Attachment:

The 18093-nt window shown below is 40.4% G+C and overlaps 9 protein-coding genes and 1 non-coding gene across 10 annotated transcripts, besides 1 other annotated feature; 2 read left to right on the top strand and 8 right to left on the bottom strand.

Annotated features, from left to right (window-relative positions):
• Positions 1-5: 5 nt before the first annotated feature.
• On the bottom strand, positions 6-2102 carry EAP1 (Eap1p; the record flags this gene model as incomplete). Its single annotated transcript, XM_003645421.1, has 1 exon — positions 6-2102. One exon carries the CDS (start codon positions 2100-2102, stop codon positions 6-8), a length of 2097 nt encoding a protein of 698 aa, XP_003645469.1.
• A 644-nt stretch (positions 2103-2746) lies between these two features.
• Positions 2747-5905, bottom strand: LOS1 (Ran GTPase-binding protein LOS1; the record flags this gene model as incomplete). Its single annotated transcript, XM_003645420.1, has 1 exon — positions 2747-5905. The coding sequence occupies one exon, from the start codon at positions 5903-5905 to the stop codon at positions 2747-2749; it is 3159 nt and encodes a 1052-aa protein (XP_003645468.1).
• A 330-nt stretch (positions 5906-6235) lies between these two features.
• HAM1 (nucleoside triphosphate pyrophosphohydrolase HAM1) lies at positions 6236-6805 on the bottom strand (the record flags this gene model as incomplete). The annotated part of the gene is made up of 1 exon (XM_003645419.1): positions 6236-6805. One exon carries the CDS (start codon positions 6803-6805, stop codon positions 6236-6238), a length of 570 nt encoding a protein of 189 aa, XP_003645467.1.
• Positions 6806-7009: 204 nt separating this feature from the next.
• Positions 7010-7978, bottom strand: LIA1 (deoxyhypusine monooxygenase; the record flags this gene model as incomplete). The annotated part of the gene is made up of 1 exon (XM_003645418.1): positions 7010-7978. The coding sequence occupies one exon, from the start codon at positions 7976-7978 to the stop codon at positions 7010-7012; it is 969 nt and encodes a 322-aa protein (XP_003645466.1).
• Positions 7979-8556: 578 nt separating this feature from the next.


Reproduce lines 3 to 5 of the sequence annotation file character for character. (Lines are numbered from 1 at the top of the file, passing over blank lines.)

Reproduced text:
• Positions 1-5: 5 nt before the first annotated feature.
• On the bottom strand, positions 6-2102 carry EAP1 (Eap1p; the record flags this gene model as incomplete). Its single annotated transcript, XM_003645421.1, has 1 exon — positions 6-2102. One exon carries the CDS (start codon positions 2100-2102, stop codon positions 6-8), a length of 2097 nt encoding a protein of 698 aa, XP_003645469.1.
• A 644-nt stretch (positions 2103-2746) lies between these two features.